Swift/UVOT follow-up of gravitational wave alerts in the O3 era


Oates S. R., Marshall F. E., Breeveld A. A., Kuin N. P. M., Brown P. J., De Pasquale M., ...More

MONTHLY NOTICES OF THE ROYAL ASTRONOMICAL SOCIETY, vol.507, no.1, pp.1296-1317, 2021 (SCI-Expanded) identifier identifier identifier

  • Publication Type: Article / Article
  • Volume: 507 Issue: 1
  • Publication Date: 2021
  • Doi Number: 10.1093/mnras/stab2189
  • Journal Name: MONTHLY NOTICES OF THE ROYAL ASTRONOMICAL SOCIETY
  • Journal Indexes: Science Citation Index Expanded (SCI-EXPANDED), Scopus, Academic Search Premier, Aerospace Database, Applied Science & Technology Source, Communication Abstracts, INSPEC, Metadex, zbMATH, DIALNET, Civil Engineering Abstracts
  • Page Numbers: pp.1296-1317
  • Keywords: gravitational waves, ultraviolet: general, GAMMA-RAY BURST, R-PROCESS NUCLEOSYNTHESIS, ELECTROMAGNETIC COUNTERPART, BLACK-HOLE, LIGHT CURVES, OPTICAL COUNTERPART, MERGER, BINARY, KILONOVA, GW170817
  • Istanbul University Affiliated: Yes

Abstract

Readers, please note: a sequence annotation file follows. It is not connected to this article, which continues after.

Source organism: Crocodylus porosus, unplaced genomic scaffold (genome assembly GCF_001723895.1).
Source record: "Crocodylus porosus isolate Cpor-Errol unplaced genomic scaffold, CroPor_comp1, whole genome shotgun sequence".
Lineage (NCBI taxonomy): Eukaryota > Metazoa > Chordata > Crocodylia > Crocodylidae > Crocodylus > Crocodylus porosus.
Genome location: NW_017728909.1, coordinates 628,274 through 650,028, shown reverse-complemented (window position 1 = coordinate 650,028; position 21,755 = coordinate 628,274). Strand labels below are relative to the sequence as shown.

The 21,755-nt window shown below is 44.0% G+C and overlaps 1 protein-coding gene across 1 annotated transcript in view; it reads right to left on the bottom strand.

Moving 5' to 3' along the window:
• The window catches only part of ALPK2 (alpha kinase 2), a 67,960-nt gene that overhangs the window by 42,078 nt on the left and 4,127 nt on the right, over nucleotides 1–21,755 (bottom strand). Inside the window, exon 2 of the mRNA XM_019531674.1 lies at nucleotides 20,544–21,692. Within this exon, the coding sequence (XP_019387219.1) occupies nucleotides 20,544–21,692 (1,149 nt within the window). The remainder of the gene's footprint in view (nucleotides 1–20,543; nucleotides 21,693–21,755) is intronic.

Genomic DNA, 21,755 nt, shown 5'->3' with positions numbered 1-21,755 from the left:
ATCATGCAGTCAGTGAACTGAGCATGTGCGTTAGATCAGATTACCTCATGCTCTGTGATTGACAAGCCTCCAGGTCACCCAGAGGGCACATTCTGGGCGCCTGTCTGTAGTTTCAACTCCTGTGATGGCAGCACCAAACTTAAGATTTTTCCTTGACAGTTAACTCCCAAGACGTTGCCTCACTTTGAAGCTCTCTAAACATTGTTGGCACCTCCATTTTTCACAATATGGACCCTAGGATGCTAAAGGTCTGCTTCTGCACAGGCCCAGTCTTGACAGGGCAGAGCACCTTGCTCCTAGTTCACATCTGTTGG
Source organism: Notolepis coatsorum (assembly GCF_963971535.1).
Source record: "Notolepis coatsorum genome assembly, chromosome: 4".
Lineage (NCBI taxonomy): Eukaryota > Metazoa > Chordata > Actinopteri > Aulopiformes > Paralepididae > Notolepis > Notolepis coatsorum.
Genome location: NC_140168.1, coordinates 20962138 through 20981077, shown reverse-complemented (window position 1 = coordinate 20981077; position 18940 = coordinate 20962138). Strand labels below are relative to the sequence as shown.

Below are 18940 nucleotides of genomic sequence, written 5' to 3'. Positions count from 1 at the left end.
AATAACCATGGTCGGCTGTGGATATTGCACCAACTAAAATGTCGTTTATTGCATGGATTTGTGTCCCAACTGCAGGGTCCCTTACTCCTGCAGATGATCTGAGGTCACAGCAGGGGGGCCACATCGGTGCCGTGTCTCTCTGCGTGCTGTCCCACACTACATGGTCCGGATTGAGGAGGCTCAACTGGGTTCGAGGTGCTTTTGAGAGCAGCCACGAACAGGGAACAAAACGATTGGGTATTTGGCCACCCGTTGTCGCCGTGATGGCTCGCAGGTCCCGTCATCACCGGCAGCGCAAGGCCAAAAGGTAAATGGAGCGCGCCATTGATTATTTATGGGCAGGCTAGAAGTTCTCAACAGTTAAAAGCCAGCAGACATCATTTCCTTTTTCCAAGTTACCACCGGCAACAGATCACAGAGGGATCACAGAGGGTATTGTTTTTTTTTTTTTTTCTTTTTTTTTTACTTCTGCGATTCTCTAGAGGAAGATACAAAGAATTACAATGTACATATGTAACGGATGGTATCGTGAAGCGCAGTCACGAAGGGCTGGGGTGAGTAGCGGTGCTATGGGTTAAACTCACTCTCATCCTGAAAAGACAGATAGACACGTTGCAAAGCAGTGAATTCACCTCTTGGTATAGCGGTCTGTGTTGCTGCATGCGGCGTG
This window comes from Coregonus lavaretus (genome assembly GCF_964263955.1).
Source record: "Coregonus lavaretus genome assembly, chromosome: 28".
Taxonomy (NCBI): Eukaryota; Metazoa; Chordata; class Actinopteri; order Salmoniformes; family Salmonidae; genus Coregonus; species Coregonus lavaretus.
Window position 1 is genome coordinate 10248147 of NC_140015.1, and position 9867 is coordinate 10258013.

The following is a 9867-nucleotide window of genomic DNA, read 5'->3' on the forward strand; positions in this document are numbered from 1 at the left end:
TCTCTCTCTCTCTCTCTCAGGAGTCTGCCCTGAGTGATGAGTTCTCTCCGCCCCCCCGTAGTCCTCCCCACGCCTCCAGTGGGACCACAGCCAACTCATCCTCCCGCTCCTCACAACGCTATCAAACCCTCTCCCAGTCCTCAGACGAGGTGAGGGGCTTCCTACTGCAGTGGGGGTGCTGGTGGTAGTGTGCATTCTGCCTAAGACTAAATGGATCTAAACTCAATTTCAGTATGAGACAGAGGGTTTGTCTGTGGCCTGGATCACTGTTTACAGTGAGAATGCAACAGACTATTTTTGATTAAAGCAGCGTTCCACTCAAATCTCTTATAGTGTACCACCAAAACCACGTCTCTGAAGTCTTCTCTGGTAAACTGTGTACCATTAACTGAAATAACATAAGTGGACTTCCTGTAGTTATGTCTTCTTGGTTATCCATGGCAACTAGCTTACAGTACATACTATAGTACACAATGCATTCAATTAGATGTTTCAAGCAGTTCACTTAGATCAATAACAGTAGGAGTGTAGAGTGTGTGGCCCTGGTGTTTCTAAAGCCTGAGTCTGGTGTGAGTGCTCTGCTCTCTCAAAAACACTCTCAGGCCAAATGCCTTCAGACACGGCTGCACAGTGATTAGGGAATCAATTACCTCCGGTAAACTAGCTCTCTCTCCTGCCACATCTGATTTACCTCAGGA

In this paper, we report on the observational performance of the Swift Ultra-violet/Optical Telescope (UVOT) in response to the gravitational wave (GW) alerts announced by the Advanced Laser Interferometer Gravitational Wave Observatory and the Advanced Virgo detector during the O3 period. We provide the observational strategy for follow-up of GW alerts and provide an overview of the processing and analysis of candidate optical/UV sources. For the O3 period, we also provide a statistical overview and report on serendipitous sources discovered by Swift/UVOT. Swift followed 18 GW candidate alerts, with UVOT observing a total of 424 deg(2). We found 27 sources that changed in magnitude at the 3 sigma level compared with archival u- or g-band catalogued values. Swift/UVOT also followed up a further 13 sources reported by other facilities during the O3 period. Using catalogue information, we divided these 40 sources into five initial classifications: 11 candidate active galactic nuclei (AGNs)/quasars, three cataclysmic variables (CVs), nine supernovae, 11 unidentified sources that had archival photometry, and six uncatalogued sources for which no archival photometry was available. We have no strong evidence to identify any of these transients as counterparts to the GW events. The 17 unclassified sources are likely a mix of AGN and a class of fast-evolving transient, and one source may be a CV.